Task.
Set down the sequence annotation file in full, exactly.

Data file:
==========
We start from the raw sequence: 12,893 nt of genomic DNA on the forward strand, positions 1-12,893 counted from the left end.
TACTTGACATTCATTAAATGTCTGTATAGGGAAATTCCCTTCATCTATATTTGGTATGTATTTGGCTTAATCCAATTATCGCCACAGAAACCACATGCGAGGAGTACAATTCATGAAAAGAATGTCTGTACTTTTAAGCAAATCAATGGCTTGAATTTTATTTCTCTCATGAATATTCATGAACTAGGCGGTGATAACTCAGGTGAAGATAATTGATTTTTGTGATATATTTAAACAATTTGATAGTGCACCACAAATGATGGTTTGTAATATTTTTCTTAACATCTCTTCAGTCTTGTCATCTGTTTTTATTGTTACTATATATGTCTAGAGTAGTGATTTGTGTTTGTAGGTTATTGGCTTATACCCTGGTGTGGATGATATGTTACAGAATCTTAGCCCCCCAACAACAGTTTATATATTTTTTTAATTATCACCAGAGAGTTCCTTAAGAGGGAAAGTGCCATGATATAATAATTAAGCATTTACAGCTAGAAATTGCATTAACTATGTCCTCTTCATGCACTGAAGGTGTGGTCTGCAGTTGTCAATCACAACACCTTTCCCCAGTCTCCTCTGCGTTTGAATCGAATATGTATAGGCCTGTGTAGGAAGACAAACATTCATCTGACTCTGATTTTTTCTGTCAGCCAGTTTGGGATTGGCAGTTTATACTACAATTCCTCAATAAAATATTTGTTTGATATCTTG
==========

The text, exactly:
We start from the raw sequence: 12,893 nt of genomic DNA on the forward strand, positions 1-12,893 counted from the left end.
TACTTGACATTCATTAAATGTCTGTATAGGGAAATTCCCTTCATCTATATTTGGTATGTATTTGGCTTAATCCAATTATCGCCACAGAAACCACATGCGAGGAGTACAATTCATGAAAAGAATGTCTGTACTTTTAAGCAAATCAATGGCTTGAATTTTATTTCTCTCATGAATATTCATGAACTAGGCGGTGATAACTCAGGTGAAGATAATTGATTTTTGTGATATATTTAAACAATTTGATAGTGCACCACAAATGATGGTTTGTAATATTTTTCTTAACATCTCTTCAGTCTTGTCATCTGTTTTTATTGTTACTATATATGTCTAGAGTAGTGATTTGTGTTTGTAGGTTATTGGCTTATACCCTGGTGTGGATGATATGTTACAGAATCTTAGCCCCCCAACAACAGTTTATATATTTTTTTAATTATCACCAGAGAGTTCCTTAAGAGGGAAAGTGCCATGATATAATAATTAAGCATTTACAGCTAGAAATTGCATTAACTATGTCCTCTTCATGCACTGAAGGTGTGGTCTGCAGTTGTCAATCACAACACCTTTCCCCAGTCTCCTCTGCGTTTGAATCGAATATGTATAGGCCTGTGTAGGAAGACAAACATTCATCTGACTCTGATTTTTTCTGTCAGCCAGTTTGGGATTGGCAGTTTATACTACAATTCCTCAATAAAATATTTGTTTGATATCTTG